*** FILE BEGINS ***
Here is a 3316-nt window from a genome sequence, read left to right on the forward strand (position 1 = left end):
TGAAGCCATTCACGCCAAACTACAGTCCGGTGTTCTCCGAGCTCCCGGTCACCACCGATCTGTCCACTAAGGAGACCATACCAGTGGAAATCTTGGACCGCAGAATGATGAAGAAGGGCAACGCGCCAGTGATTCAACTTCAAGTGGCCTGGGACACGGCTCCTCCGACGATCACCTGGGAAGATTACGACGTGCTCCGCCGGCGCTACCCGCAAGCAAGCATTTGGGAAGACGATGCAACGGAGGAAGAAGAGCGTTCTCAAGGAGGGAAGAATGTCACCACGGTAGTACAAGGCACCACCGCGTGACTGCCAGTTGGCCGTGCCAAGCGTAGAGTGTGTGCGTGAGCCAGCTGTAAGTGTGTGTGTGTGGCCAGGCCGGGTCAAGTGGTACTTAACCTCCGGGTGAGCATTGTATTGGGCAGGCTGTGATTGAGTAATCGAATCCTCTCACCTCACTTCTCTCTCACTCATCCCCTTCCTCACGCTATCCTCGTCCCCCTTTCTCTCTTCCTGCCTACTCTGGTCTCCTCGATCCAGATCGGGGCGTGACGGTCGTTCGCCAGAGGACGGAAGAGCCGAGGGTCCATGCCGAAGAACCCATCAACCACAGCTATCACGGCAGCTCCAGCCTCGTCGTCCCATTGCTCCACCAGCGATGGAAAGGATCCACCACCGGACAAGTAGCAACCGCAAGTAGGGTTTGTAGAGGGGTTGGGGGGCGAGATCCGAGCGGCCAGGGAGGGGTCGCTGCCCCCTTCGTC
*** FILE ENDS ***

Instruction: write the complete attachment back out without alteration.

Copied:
Here is a 3316-nt window from a genome sequence, read left to right on the forward strand (position 1 = left end):
TGAAGCCATTCACGCCAAACTACAGTCCGGTGTTCTCCGAGCTCCCGGTCACCACCGATCTGTCCACTAAGGAGACCATACCAGTGGAAATCTTGGACCGCAGAATGATGAAGAAGGGCAACGCGCCAGTGATTCAACTTCAAGTGGCCTGGGACACGGCTCCTCCGACGATCACCTGGGAAGATTACGACGTGCTCCGCCGGCGCTACCCGCAAGCAAGCATTTGGGAAGACGATGCAACGGAGGAAGAAGAGCGTTCTCAAGGAGGGAAGAATGTCACCACGGTAGTACAAGGCACCACCGCGTGACTGCCAGTTGGCCGTGCCAAGCGTAGAGTGTGTGCGTGAGCCAGCTGTAAGTGTGTGTGTGTGGCCAGGCCGGGTCAAGTGGTACTTAACCTCCGGGTGAGCATTGTATTGGGCAGGCTGTGATTGAGTAATCGAATCCTCTCACCTCACTTCTCTCTCACTCATCCCCTTCCTCACGCTATCCTCGTCCCCCTTTCTCTCTTCCTGCCTACTCTGGTCTCCTCGATCCAGATCGGGGCGTGACGGTCGTTCGCCAGAGGACGGAAGAGCCGAGGGTCCATGCCGAAGAACCCATCAACCACAGCTATCACGGCAGCTCCAGCCTCGTCGTCCCATTGCTCCACCAGCGATGGAAAGGATCCACCACCGGACAAGTAGCAACCGCAAGTAGGGTTTGTAGAGGGGTTGGGGGGCGAGATCCGAGCGGCCAGGGAGGGGTCGCTGCCCCCTTCGTC